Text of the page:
You and Your Inner Self – A powerful Relationship
How can you and your inner self have a powerful relationship? How can it be a relationship at all? When we typing “relationship” into Google search there are many results, I have picked one definition that seems to be very common. Here a relationship is being described as “the way in which two or more people, groups, countries, etc., talk to, behave toward, and deal with each other.” According to this a relationship needs to have two or more people. How about self-talk? Have you ever talked to yourself? Be honest, you don’t have to tell anyone. You only read an article.
How often do you have a dialog in your head, fighting over a decision, discussing pros and cons, beating yourself up about for a mistake you have apparently made, celebrating your victory, or simply thinking about something? Who do you have this conversation we call self-talk with? How can you have a relationship with your inner self? And how can it be a powerful one?
Self-talk is initiated by information that comes through our senses. For instance when it is cold we might think: “It is cold”, we feel the cold, we start shivering, we might reason: “I better get a jacket”, and we might act and getting one. Most of the self-talk is minor and we hardly recognize it. Everything seems to function automatically starting with a trigger of our senses, then the thought, the feeling, the resolution, and eventually there is an action. Often we only refer to our feelings about a certain event or situation. The fact however seems to be colored with our experiences and beliefs. This is all fine as long as we would have only positive experiences and an empowering belief system. Unfortunately that is rarely the case.
So self-talk can become a major opposition when we have a complex thought process about let’s say a decision we have to make. For instance it is a decision whether to stop or to continue smoking cigarettes. We know at that decision-making stage that cigarettes are bad for us. Smoking affects our health, it stinks and cigarettes are expensive, too. We reason that there is no true benefit for us at all. But our self-talk reasons differently. It tells us, that we can’t stop smoking. It reminds us on an occasion when we weren’t allowed to smoke or when we have tried to quit before. We start remembering how we have felt at that time. Soon our reasoning we have made about smoking nearly disappears. Our mind had created a belief based on previous experiences that we can’t live without smoking cigarettes. And this belief seemingly filters all information about smoking whether we are aware of these them or not. When aware we might experience a sense of relief once we lit a cigarette after fighting against this belief.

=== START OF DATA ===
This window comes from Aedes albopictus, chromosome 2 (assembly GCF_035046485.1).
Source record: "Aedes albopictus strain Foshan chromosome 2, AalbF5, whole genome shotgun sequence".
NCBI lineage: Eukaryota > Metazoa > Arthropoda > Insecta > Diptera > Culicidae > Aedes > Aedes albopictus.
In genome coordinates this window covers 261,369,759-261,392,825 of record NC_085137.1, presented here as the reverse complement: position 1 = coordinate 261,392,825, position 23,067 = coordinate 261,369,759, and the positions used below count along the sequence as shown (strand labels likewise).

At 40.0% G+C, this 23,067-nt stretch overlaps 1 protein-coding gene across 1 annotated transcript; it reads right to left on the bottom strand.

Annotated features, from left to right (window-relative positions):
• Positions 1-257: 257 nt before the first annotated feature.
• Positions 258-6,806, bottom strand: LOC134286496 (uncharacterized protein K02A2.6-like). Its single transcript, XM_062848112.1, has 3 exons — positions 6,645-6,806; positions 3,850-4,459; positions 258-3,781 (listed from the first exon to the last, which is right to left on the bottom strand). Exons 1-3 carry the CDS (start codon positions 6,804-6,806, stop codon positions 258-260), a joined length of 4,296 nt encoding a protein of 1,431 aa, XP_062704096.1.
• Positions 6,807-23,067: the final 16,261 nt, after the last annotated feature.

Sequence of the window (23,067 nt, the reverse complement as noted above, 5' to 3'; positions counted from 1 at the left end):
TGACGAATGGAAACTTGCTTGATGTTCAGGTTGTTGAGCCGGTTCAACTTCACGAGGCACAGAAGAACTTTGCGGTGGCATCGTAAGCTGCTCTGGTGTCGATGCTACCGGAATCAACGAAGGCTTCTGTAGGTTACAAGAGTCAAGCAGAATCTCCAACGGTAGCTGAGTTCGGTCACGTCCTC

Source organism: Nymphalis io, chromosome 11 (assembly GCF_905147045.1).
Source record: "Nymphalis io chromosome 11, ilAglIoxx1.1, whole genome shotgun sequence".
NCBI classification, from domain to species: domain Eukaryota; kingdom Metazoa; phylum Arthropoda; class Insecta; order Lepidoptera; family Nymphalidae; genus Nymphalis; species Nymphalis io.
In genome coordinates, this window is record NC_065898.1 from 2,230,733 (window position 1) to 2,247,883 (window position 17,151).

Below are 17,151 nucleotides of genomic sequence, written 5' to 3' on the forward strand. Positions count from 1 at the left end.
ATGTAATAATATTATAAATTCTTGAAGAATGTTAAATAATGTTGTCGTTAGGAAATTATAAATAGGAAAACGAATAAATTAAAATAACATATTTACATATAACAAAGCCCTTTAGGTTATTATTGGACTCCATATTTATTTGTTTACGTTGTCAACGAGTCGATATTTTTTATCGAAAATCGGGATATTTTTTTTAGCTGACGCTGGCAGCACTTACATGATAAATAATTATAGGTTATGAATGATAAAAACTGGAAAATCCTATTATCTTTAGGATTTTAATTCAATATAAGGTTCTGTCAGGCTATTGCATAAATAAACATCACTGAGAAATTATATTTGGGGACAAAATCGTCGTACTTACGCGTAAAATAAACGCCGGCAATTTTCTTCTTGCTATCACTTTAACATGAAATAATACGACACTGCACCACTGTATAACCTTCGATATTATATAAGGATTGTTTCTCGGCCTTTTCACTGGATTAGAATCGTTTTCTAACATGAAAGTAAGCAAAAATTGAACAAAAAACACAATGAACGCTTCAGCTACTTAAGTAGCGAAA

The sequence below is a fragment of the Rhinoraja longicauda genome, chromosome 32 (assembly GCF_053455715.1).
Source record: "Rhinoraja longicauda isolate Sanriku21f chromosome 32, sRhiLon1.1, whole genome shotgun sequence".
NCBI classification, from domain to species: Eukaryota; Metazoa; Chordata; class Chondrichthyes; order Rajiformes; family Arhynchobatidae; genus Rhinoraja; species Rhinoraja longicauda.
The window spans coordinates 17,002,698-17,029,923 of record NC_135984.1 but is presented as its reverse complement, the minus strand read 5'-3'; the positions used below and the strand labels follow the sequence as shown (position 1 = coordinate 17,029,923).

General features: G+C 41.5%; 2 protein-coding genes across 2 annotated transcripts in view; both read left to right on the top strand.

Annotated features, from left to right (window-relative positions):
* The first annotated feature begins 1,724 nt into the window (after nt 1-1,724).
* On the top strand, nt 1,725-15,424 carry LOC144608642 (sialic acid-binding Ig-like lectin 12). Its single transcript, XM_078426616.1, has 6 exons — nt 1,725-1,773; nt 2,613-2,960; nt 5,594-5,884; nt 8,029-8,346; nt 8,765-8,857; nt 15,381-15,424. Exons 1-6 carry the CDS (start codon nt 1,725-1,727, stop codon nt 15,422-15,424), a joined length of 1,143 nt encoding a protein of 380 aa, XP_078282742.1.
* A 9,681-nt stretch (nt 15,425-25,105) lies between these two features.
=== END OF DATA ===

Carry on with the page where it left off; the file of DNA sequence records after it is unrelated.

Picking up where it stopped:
Let’s summarize: Our five senses as hearing, sight, touch, smell, and taste take all new information to our mind where it is transformed into a thought already filtered by our belief system that has been formed by previous experiences. When the news is compatible with what we know already the mind is happy to let them in and we even might experience a so-called light bulb moment. But opposed to that, if the mind can’t find any compatible connection within the belief-system, it rejects the new information and the argument in our mind starts up. Thoughts starting with: “I can’t …” or “I am not …” are the ones we should pay attention to as they might indicate a limiting belief. These thoughts are usually responsible for negative emotions as anger, fear, being upset, feeling unworthy, and so on.
There is a way to tame your mind though. Your relationship to your inner self is as important as any external relationship. What do you value in a close friend, partner or a colleague? Most people value a genuine interest, being listened to, and others. Your inner self is valuing what you value in others too. In showing interest and actually listening to your inner voice instead of arguing, you might realize the wealth within your uniqueness. You might figure out that there are beliefs that you have outgrown. You might find that you behave in certain ways that is not entirely beneficial for your health, your external relationships, or for your job. You might realize that you actually have a choice, a choice of reframing limiting-beliefs into empowering ones, a choice of accepting who you are and what you have experienced so far, a choice to love yourself the way you truly are.
Once you master this relationship between you and your inner self, you have truly created a powerful relationship. Your inner self gives you all the acceptance, confirmation, respect, and love you might seek in external relationships. This too might give you the freedom to unconditionally love your partner, to genuinely be a part of your community, and much more. A powerful relationship with your inner self may heal your life, your health, and your external relationships.
(Sandy Seeber, Life & Intuitive Coach – October, 2011)